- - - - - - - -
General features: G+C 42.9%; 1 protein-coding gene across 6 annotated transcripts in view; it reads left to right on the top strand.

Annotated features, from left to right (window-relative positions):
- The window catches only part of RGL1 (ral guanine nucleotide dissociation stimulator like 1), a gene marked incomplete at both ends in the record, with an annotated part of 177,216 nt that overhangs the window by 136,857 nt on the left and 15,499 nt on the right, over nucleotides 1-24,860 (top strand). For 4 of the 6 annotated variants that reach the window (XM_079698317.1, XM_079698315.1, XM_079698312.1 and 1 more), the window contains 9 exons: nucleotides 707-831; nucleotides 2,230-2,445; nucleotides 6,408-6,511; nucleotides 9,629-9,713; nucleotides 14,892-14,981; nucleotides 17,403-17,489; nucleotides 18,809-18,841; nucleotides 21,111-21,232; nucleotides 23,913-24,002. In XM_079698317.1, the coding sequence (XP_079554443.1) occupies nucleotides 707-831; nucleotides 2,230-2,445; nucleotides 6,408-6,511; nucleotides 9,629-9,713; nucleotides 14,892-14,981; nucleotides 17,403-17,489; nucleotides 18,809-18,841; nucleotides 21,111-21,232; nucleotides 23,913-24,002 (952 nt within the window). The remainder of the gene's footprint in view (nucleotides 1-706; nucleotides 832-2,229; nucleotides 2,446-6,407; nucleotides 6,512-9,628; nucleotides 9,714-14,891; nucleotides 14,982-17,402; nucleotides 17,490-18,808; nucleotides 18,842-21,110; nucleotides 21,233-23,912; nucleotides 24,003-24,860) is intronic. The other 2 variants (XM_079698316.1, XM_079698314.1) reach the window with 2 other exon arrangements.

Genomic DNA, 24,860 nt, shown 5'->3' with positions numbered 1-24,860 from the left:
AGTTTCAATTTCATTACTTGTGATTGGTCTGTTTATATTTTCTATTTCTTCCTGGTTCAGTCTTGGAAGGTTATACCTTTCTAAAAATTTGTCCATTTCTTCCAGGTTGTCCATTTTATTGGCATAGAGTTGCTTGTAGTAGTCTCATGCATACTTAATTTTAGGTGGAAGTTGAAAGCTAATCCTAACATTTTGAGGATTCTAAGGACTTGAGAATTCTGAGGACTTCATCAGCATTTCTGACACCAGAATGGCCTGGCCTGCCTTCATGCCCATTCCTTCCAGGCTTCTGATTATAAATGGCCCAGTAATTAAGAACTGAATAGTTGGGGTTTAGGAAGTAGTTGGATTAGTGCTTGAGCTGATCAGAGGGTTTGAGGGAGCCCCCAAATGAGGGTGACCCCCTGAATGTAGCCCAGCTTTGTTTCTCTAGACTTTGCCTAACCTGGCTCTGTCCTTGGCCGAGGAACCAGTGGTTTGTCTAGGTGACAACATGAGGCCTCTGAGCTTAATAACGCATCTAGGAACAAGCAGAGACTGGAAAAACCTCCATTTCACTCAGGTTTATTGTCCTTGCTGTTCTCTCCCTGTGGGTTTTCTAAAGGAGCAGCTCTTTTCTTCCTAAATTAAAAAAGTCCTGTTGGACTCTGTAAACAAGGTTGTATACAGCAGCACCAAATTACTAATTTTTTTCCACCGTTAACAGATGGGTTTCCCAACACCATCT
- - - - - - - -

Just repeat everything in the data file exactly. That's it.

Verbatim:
General features: G+C 42.9%; 1 protein-coding gene across 6 annotated transcripts in view; it reads left to right on the top strand.

Annotated features, from left to right (window-relative positions):
- The window catches only part of RGL1 (ral guanine nucleotide dissociation stimulator like 1), a gene marked incomplete at both ends in the record, with an annotated part of 177,216 nt that overhangs the window by 136,857 nt on the left and 15,499 nt on the right, over nucleotides 1-24,860 (top strand). For 4 of the 6 annotated variants that reach the window (XM_079698317.1, XM_079698315.1, XM_079698312.1 and 1 more), the window contains 9 exons: nucleotides 707-831; nucleotides 2,230-2,445; nucleotides 6,408-6,511; nucleotides 9,629-9,713; nucleotides 14,892-14,981; nucleotides 17,403-17,489; nucleotides 18,809-18,841; nucleotides 21,111-21,232; nucleotides 23,913-24,002. In XM_079698317.1, the coding sequence (XP_079554443.1) occupies nucleotides 707-831; nucleotides 2,230-2,445; nucleotides 6,408-6,511; nucleotides 9,629-9,713; nucleotides 14,892-14,981; nucleotides 17,403-17,489; nucleotides 18,809-18,841; nucleotides 21,111-21,232; nucleotides 23,913-24,002 (952 nt within the window). The remainder of the gene's footprint in view (nucleotides 1-706; nucleotides 832-2,229; nucleotides 2,446-6,407; nucleotides 6,512-9,628; nucleotides 9,714-14,891; nucleotides 14,982-17,402; nucleotides 17,490-18,808; nucleotides 18,842-21,110; nucleotides 21,233-23,912; nucleotides 24,003-24,860) is intronic. The other 2 variants (XM_079698316.1, XM_079698314.1) reach the window with 2 other exon arrangements.

Genomic DNA, 24,860 nt, shown 5'->3' with positions numbered 1-24,860 from the left:
AGTTTCAATTTCATTACTTGTGATTGGTCTGTTTATATTTTCTATTTCTTCCTGGTTCAGTCTTGGAAGGTTATACCTTTCTAAAAATTTGTCCATTTCTTCCAGGTTGTCCATTTTATTGGCATAGAGTTGCTTGTAGTAGTCTCATGCATACTTAATTTTAGGTGGAAGTTGAAAGCTAATCCTAACATTTTGAGGATTCTAAGGACTTGAGAATTCTGAGGACTTCATCAGCATTTCTGACACCAGAATGGCCTGGCCTGCCTTCATGCCCATTCCTTCCAGGCTTCTGATTATAAATGGCCCAGTAATTAAGAACTGAATAGTTGGGGTTTAGGAAGTAGTTGGATTAGTGCTTGAGCTGATCAGAGGGTTTGAGGGAGCCCCCAAATGAGGGTGACCCCCTGAATGTAGCCCAGCTTTGTTTCTCTAGACTTTGCCTAACCTGGCTCTGTCCTTGGCCGAGGAACCAGTGGTTTGTCTAGGTGACAACATGAGGCCTCTGAGCTTAATAACGCATCTAGGAACAAGCAGAGACTGGAAAAACCTCCATTTCACTCAGGTTTATTGTCCTTGCTGTTCTCTCCCTGTGGGTTTTCTAAAGGAGCAGCTCTTTTCTTCCTAAATTAAAAAAGTCCTGTTGGACTCTGTAAACAAGGTTGTATACAGCAGCACCAAATTACTAATTTTTTTCCACCGTTAACAGATGGGTTTCCCAACACCATCT